Long 1890s in Egypt: Colonial Quiescence, Subterranean Resistance

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Egypt just before political eruption! Turns of the century in Africa's northeastern corner have been critical moments, ushering in overt popular activism in the hope of radical political redirection--as this volume's focus on Egypt's 19th-century fin-de-siecle demonstrates. The end of the 19th century in Egypt witnessed crisscrossing and conflicting political currents as well as fluctuating economic, geopolitical, social conditions, demographic conditions and cultural processes. Like Egypt's 20th-century fin-de-siecle, much of this ferment was a prelude to the more visible and politically eruptive events of the next decades, when Egypt's popular resistance burst onto the international scene. But its subterranean cast was no less dynamic for that.
 

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Contents

Colonial Quiescence Subterranean Resistance
1
I INSTITUTIONALISING AUTHORITY CLAIMING JURISDICTION AND SPACE
29
Inquests Governance and Belonging in 1890s Alexandria
31
Agricultural Roads and State Space in the Era of the British Occupation
57
Transnational Exchange and the Introduction of SocialScientific Pedagogy in 1890s Egypt
87
Challenging the Coptic Church in Late NineteenthCentury Egypt
117
5 Criminal Statistics in the Long 1890s
141
II CHALLENGING AUTHORITY IN CONTESTED SPACES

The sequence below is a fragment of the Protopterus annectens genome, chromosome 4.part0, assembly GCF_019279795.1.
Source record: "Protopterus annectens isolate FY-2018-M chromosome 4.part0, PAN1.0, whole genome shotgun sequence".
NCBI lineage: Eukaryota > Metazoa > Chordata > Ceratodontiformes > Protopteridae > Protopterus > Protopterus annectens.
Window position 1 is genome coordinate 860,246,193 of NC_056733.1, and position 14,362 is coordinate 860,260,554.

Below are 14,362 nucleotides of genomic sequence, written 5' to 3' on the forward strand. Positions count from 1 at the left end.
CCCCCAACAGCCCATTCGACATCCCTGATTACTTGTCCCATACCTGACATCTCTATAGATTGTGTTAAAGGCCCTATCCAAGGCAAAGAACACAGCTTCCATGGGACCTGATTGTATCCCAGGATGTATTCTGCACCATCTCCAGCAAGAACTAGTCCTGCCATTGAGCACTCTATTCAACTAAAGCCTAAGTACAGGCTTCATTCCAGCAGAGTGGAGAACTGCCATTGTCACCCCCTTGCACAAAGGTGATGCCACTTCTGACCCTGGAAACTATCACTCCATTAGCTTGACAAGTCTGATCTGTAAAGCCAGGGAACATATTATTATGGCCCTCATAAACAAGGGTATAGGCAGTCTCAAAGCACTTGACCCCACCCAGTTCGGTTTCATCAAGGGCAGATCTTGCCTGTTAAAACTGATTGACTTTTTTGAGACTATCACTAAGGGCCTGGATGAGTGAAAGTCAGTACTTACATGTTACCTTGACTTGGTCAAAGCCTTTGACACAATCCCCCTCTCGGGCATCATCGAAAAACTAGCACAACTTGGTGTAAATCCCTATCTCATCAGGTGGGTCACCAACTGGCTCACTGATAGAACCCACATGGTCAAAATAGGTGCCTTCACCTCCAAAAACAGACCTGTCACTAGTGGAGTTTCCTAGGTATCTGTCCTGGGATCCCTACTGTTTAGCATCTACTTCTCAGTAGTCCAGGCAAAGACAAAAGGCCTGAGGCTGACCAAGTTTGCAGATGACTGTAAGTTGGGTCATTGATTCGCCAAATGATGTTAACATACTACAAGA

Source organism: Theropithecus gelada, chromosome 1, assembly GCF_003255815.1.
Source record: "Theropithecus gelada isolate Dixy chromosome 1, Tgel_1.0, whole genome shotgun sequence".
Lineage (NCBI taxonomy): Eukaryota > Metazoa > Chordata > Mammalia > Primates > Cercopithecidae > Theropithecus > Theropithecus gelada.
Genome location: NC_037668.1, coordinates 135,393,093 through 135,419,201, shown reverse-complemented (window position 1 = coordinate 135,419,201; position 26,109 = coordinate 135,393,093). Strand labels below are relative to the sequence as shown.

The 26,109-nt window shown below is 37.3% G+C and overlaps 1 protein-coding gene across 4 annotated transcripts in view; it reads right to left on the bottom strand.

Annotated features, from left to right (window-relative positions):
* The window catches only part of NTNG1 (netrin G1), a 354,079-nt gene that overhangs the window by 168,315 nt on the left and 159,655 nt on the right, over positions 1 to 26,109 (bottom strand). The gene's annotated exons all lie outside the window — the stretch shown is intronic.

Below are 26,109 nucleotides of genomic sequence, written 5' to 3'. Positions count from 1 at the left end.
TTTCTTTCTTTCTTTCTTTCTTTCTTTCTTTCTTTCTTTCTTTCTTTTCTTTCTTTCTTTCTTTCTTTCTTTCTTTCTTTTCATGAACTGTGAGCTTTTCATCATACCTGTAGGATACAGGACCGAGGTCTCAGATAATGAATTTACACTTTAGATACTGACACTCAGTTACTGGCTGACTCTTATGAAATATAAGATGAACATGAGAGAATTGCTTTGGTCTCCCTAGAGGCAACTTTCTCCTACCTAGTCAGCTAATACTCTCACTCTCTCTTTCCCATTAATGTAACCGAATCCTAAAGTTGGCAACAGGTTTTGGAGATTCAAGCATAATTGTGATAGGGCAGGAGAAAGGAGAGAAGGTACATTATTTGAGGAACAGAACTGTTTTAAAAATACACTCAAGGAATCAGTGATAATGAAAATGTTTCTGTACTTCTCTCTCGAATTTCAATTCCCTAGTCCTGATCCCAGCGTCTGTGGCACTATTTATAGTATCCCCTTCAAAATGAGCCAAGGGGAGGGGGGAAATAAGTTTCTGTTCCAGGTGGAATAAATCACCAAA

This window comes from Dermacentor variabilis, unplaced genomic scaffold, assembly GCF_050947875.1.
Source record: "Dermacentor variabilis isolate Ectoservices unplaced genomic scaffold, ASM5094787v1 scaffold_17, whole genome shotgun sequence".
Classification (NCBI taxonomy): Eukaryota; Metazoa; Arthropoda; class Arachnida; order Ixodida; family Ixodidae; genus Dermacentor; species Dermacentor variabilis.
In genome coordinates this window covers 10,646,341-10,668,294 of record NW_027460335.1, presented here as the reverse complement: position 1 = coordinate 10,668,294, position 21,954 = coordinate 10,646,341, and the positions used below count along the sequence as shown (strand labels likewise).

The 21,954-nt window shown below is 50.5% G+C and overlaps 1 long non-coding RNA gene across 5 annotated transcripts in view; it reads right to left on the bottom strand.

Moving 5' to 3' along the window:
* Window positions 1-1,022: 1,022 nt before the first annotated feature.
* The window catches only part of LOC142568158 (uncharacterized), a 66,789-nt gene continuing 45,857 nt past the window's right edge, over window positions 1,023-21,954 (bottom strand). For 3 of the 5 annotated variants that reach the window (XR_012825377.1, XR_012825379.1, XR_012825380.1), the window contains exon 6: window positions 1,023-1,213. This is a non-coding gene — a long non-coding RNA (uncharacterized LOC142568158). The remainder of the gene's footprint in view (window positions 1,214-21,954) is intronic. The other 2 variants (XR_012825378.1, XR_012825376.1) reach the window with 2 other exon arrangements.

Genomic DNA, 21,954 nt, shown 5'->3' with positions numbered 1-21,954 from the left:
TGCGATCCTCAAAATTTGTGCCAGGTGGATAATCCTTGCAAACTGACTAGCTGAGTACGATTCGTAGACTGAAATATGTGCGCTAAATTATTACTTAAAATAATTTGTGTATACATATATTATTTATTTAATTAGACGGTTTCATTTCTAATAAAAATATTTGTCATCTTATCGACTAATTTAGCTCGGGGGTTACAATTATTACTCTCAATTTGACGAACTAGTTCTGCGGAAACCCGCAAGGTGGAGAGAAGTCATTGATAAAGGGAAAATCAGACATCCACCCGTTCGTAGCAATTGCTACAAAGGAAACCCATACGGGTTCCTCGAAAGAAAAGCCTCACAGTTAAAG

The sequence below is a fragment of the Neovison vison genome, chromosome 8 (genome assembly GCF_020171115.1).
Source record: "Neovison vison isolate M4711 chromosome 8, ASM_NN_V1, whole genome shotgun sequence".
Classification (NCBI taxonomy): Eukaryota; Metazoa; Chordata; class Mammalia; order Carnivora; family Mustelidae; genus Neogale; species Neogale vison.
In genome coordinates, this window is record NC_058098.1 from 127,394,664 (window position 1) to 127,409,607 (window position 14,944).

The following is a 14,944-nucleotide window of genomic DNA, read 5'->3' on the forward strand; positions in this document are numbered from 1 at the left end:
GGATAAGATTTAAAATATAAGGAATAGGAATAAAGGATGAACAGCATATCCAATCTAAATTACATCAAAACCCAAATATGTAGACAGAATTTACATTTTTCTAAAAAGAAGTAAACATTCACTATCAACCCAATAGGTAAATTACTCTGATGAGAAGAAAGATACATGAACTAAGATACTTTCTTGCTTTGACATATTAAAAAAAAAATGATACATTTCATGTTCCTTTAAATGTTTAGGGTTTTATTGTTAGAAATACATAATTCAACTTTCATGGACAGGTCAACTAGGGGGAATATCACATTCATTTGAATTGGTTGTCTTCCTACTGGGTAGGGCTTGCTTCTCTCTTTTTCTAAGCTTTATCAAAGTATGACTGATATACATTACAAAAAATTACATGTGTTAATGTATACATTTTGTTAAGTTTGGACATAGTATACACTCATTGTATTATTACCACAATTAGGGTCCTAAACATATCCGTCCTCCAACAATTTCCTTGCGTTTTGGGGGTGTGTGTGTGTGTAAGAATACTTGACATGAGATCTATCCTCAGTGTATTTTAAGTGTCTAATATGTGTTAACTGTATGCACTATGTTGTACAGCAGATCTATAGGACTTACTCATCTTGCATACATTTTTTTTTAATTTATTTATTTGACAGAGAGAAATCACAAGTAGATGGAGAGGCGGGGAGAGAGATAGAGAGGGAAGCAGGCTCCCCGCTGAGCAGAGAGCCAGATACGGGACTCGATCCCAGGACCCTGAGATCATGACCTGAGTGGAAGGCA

167
Life and Death in the Anarchist Movement in 1890s Egypt
222
British Colonialism and the Greeks of Egypt 18821907
253
III PROBING AUTHORITY WITH THE WRITTEN WORD
285
Tensions of Nationalist Modernity in the Memoirs of Fathallah Pasha Barakat
287
Reflections on Judaism Ottomanism and Empire in the Works of Farah Antun
315
Jurji Zaydan and the Rise of the Historical Novel
342
Writing Womens History in 1890s Egypt
365
Bibliography
399

6 Anomalous Egypt? Rethinking Egyptian Sovereignty at the Western Periphery
169
The ColonialNational Struggle over Prostitution after the British Invasion of Egypt
195

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About the author (2014)

Marilyn Booth holds the Iraq Chair in Arabic and Islamic Studies, University of Edinburgh. She has edited Harem Histories: Envisioning Places and Living Spaces (Duke UP, 2010), and a Journal of Women's History issue, Women's autobiography in the Middle East and South Asia (2013). She is Middle East/Europe editor of the Encyclopedia of Women and Islamic Cultures. Anthony Gorman is Senior Lecturer in Islamic and Middle Eastern Studies at the University of Edinburgh. He has taught at universities in Australia, Egypt and Britain. Among his research interests are modern Egyptian historiography and the resident foreign presence in modern Egypt.

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